Homes in Dentville / Northlands

Find Idyllic Homes in Dentville / Northyards with Tom Malpass

Homes in Dentville and Northyards are some of the most gorgeous townhouses and older homes of the area. These charming homes are rich in character, and the neighbourhoods are just steps from the downtown Squamish area; less than 10 minutes on foot. As residential redevelopment occurs all over Squamish, homes in Dentville and Northyards are desirable as the areas have a blend of townhomes and multi-family housing options in addition to those old, charming single-family homes. The location is extremely convenient; both neighbourhoods are within walking distance to restaurants, specialty shops, grocery stores, professional services, and the waterfront on Howe Sound.

While this particular area of Squamish was once considered the “older” part, the area is now one of the most trendy and desirable. Homes in Dentville and Northlands will be in demand for years to come. The growth rate of Squamish has resulted in redevelopment and a diverse number of retail and commercial spaces; between 2005 and 2011, the population grew 14.6%, doubling that of the province as a whole. Squamish’s median age is 36.8, proving that younger families and individuals  have recently become interested in the area. This is likely due to the large range of amenities combined with the peaceful and serene neighbourhoods that are perfect for raising families.

Homes in Dentville Squamish

Employment Opportunities

The Denville and Northyards areas offer employment in a variety of retail establishments, as well as some of the top employers, including the healthcare industry, the educational services industry, and manufacturing. Many residents living in these areas commute to larger and more urban areas like downtown Vancouver for work, enjoying the peace and serenity of Squamish and the fairly short commute. In 2005, the unemployment rate for Squamish was just 6.5%, in line with that of British Columbia as a whole. The median income was 30,068, which was higher than British Columbia’s 24,897.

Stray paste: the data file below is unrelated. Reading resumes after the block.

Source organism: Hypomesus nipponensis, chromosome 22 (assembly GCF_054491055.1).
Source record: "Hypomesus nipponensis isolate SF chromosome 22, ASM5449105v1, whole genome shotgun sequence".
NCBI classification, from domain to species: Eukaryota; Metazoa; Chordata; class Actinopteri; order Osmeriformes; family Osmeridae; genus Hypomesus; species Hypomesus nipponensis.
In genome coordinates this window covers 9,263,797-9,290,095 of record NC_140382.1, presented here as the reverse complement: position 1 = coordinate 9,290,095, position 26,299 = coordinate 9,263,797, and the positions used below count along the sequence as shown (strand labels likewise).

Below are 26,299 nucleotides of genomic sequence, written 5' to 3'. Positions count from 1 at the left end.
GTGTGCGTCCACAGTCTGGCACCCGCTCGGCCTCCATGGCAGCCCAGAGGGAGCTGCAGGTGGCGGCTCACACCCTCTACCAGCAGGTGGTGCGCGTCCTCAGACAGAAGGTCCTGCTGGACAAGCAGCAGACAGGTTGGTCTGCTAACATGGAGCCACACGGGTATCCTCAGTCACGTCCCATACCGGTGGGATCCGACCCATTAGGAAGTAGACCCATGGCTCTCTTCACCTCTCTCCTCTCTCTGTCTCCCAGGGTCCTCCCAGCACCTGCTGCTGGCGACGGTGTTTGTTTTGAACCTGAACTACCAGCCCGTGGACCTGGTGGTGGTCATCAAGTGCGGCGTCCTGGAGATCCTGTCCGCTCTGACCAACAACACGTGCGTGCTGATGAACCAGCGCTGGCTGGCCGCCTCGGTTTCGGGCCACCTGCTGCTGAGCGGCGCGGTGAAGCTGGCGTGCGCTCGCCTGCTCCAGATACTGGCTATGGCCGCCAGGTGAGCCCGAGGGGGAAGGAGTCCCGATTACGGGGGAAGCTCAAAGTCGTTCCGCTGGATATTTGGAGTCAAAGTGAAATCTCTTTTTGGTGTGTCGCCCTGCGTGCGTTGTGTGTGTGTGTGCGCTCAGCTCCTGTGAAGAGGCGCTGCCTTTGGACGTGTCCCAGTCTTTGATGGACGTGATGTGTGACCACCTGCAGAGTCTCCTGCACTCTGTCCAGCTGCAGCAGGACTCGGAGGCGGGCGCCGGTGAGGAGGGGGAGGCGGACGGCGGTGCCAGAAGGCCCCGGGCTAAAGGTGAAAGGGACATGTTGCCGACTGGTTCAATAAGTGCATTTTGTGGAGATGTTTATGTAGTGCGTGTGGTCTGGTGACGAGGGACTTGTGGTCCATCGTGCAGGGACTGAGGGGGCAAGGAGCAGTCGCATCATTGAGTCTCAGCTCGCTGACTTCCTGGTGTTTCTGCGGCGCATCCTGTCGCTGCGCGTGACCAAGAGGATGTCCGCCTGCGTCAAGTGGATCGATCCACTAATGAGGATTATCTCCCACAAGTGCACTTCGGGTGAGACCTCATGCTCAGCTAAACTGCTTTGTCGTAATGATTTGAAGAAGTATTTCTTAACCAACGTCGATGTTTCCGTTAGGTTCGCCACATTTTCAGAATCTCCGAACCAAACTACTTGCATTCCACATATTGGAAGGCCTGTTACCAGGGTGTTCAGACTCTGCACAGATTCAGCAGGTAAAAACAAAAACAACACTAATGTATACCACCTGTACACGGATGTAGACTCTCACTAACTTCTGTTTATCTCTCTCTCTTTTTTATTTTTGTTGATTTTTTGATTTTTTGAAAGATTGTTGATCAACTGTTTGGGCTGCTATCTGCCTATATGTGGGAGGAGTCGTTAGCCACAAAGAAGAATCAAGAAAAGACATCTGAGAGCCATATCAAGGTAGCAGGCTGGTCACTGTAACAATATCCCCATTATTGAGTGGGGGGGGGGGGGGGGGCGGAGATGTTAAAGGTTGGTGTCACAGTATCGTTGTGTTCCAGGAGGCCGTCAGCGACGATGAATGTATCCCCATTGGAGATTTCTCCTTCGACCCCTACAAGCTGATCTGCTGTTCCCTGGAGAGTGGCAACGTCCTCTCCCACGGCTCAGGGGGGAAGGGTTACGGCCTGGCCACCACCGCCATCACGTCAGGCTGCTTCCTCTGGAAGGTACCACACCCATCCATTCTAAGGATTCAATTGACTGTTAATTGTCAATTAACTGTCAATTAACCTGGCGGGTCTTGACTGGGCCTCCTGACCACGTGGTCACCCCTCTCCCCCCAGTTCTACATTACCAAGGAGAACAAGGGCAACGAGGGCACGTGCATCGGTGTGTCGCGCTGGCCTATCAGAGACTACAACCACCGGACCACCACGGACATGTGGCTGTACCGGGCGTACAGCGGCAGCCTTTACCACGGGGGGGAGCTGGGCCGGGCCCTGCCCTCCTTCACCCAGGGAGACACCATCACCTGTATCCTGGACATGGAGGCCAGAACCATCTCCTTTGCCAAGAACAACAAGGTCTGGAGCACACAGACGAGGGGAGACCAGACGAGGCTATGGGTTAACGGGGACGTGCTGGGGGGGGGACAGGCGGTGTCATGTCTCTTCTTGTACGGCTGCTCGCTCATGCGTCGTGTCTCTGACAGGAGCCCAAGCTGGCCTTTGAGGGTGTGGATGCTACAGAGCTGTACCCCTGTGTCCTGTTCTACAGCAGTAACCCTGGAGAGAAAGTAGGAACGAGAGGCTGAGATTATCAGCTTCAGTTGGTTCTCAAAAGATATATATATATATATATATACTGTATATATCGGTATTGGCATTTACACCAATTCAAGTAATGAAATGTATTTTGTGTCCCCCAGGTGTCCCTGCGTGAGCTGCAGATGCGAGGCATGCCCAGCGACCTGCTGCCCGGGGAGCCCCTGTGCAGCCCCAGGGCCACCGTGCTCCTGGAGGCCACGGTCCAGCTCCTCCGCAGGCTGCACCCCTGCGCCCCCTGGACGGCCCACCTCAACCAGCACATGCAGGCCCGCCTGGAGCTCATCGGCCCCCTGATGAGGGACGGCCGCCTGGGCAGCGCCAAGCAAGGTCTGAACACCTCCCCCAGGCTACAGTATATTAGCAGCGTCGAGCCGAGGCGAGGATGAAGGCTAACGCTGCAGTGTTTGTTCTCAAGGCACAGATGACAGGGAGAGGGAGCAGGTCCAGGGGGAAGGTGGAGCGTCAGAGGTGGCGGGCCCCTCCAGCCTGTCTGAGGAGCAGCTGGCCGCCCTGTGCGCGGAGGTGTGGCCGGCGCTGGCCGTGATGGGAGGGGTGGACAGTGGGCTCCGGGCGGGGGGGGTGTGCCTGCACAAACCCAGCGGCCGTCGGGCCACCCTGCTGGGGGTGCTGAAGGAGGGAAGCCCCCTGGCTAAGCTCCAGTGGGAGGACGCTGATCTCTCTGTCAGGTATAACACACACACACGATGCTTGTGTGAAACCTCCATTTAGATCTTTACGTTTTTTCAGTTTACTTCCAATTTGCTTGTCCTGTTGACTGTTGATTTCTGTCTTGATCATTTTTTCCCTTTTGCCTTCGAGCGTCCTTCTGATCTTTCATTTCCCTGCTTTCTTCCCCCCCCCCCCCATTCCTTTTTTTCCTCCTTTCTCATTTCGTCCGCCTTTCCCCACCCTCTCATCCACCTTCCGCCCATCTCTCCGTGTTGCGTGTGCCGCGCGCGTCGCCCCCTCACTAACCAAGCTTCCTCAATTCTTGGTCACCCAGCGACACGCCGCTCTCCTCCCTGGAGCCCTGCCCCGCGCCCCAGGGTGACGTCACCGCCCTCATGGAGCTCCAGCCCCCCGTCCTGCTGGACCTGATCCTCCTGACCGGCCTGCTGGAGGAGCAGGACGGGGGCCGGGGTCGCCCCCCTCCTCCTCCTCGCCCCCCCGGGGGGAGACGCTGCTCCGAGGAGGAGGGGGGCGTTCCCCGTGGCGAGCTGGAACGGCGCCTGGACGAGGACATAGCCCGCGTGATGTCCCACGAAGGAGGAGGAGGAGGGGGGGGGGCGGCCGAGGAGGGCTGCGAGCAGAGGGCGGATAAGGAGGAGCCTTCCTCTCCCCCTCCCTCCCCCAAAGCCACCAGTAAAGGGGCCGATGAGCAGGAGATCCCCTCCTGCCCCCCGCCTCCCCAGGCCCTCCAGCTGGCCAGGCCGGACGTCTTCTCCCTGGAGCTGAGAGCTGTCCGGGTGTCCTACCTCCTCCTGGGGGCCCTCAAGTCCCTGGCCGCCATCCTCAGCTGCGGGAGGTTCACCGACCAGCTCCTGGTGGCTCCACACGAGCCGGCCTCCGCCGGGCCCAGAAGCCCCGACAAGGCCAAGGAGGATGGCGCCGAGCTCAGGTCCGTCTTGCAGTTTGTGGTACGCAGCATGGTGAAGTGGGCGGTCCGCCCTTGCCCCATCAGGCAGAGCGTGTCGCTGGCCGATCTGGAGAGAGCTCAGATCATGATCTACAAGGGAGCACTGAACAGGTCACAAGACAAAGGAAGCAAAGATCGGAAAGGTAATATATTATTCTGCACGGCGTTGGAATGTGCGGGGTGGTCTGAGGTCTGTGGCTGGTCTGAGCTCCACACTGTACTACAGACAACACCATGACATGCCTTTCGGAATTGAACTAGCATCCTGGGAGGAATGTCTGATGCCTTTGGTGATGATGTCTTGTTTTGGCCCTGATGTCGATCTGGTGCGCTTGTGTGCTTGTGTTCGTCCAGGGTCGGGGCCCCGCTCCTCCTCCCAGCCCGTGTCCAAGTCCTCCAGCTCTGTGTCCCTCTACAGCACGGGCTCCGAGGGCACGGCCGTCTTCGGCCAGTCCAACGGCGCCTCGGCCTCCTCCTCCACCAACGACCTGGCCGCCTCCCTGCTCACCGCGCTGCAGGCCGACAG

The main street near Dentville and Northyards, Cleveland Avenue, is the first major intersection individuals will encounter when traveling into Squamish from Vancouver on the Sea-to-Sky Highway. Many residents walk to nearby locations, although public transportation from the Squamish Transit System is available to those who want to use it.

Students in elementary and secondary school enjoy free transportation from these bus systems over the summer.

The Arts

The Squamish area offers a few different choices when it comes to the arts, including Brackendale Art Gallery, where visitors can enjoy exhibitions, workshops, concerts and theater. The dining area also serves up delicious handmade soups and bread, croissants, Danish pastries, tea and espresso as well as wine and beer. Not far from Dentville and Northyards is the British Columbia Museum of Mining, which is the site of the once-largest copper producer in the British Empire, and it is now a heritage site. Visitors can ride the train into the old tunnels, see how mining worked a century ago and pan for gold.


Squamish has been named the “Outdoor Entertainment Capital of Canada,” so it’s no surprise that residents can choose from a plethora of fun and thrilling recreational activities. The Squamish Valley Golf Course and the Furry Creek Golf Club are both perfect for golf aficionados, while those searching for a little more thrill can enjoy windsurfing, kite boarding, jet skiing, and sailing in various locations around Squamish. Mountain biking, hiking and exploring are very popular recreational events in the area, with hundreds of trails available to choose from. Between November and February, locals enjoy eagle watching in Brackendale at Eagle Run Park, and horseback riding is always a popular activity as well.